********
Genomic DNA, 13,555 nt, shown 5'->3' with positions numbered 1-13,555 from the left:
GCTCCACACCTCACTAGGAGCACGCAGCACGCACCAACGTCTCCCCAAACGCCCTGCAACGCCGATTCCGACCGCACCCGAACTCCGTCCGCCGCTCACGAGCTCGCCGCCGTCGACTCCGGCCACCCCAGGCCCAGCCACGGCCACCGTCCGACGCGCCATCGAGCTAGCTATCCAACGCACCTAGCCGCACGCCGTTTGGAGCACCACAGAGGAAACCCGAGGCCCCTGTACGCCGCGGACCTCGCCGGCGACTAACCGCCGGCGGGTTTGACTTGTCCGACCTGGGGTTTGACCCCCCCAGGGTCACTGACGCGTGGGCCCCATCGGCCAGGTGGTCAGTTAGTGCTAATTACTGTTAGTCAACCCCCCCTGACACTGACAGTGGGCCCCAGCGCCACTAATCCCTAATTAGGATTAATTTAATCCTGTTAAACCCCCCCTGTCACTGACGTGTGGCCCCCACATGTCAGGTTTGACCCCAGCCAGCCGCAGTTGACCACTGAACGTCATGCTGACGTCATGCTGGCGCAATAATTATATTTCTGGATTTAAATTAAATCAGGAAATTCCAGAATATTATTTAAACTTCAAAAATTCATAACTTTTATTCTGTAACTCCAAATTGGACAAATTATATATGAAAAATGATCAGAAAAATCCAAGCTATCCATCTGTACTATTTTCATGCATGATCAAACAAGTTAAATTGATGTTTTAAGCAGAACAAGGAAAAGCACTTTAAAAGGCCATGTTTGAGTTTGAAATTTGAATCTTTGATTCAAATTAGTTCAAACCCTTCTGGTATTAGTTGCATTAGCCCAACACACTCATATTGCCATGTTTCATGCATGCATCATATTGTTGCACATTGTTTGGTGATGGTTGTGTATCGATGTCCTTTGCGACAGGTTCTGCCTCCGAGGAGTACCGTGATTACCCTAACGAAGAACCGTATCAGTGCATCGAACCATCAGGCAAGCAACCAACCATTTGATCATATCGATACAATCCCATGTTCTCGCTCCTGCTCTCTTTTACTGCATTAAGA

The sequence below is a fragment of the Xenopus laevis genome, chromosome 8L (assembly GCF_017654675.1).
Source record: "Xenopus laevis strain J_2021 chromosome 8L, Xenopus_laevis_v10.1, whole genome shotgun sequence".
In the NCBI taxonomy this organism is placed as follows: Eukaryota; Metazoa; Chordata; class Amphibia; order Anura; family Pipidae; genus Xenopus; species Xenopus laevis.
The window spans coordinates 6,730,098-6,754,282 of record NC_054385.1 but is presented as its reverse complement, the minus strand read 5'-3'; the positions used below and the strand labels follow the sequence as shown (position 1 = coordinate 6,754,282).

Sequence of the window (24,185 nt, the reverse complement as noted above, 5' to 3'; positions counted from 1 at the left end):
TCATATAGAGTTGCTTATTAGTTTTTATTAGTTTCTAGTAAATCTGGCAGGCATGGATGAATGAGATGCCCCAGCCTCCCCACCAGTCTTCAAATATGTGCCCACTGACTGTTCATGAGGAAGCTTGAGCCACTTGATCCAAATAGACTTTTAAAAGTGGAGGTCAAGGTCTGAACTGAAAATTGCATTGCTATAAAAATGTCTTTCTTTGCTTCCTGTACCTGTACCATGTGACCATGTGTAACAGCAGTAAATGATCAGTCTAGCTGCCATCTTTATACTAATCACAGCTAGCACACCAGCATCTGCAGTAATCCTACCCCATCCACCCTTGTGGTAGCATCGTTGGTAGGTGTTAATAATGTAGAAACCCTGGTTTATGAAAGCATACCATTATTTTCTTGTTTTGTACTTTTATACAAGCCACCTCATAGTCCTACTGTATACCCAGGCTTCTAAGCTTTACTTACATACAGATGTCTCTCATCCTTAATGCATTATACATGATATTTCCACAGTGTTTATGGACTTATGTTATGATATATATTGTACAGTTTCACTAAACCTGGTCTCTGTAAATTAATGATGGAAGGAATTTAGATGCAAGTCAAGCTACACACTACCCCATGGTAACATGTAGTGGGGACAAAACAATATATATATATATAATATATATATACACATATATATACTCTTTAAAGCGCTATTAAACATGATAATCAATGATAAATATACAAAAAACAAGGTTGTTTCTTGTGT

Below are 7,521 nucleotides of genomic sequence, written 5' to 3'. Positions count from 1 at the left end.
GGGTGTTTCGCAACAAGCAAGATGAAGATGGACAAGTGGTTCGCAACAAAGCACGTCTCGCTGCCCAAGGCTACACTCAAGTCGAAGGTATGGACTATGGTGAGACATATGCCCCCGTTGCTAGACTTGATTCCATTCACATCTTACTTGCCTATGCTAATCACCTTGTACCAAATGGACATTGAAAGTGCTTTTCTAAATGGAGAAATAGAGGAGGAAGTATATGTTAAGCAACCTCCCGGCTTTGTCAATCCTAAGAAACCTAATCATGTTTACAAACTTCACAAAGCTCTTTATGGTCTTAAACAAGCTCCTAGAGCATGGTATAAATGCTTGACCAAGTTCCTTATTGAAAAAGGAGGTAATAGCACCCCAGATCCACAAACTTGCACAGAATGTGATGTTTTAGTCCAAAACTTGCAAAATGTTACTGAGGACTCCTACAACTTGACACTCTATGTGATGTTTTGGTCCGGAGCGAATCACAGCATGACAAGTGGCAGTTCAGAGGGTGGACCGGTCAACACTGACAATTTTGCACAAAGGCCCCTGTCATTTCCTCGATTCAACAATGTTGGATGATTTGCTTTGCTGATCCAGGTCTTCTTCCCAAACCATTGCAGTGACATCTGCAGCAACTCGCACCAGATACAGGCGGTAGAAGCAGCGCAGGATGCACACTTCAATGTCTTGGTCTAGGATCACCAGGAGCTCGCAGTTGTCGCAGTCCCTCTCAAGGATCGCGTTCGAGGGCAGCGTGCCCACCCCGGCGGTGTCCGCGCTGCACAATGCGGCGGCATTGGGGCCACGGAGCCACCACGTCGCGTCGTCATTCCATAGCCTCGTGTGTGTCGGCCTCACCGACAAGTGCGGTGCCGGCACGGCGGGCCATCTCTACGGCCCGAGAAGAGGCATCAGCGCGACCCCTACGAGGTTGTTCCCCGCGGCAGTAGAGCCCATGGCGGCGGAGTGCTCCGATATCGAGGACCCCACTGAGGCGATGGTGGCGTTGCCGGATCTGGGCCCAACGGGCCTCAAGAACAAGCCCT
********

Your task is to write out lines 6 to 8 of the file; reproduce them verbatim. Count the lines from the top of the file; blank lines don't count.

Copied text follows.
The window spans coordinates 6,730,098-6,754,282 of record NC_054385.1 but is presented as its reverse complement, the minus strand read 5'-3'; the positions used below and the strand labels follow the sequence as shown (position 1 = coordinate 6,754,282).

Sequence of the window (24,185 nt, the reverse complement as noted above, 5' to 3'; positions counted from 1 at the left end):
TCATATAGAGTTGCTTATTAGTTTTTATTAGTTTCTAGTAAATCTGGCAGGCATGGATGAATGAGATGCCCCAGCCTCCCCACCAGTCTTCAAATATGTGCCCACTGACTGTTCATGAGGAAGCTTGAGCCACTTGATCCAAATAGACTTTTAAAAGTGGAGGTCAAGGTCTGAACTGAAAATTGCATTGCTATAAAAATGTCTTTCTTTGCTTCCTGTACCTGTACCATGTGACCATGTGTAACAGCAGTAAATGATCAGTCTAGCTGCCATCTTTATACTAATCACAGCTAGCACACCAGCATCTGCAGTAATCCTACCCCATCCACCCTTGTGGTAGCATCGTTGGTAGGTGTTAATAATGTAGAAACCCTGGTTTATGAAAGCATACCATTATTTTCTTGTTTTGTACTTTTATACAAGCCACCTCATAGTCCTACTGTATACCCAGGCTTCTAAGCTTTACTTACATACAGATGTCTCTCATCCTTAATGCATTATACATGATATTTCCACAGTGTTTATGGACTTATGTTATGATATATATTGTACAGTTTCACTAAACCTGGTCTCTGTAAATTAATGATGGAAGGAATTTAGATGCAAGTCAAGCTACACACTACCCCATGGTAACATGTAGTGGGGACAAAACAATATATATATATATAATATATATATACACATATATATACTCTTTAAAGCGCTATTAAACATGATAATCAATGATAAATATACAAAAAACAAGGTTGTTTCTTGTGT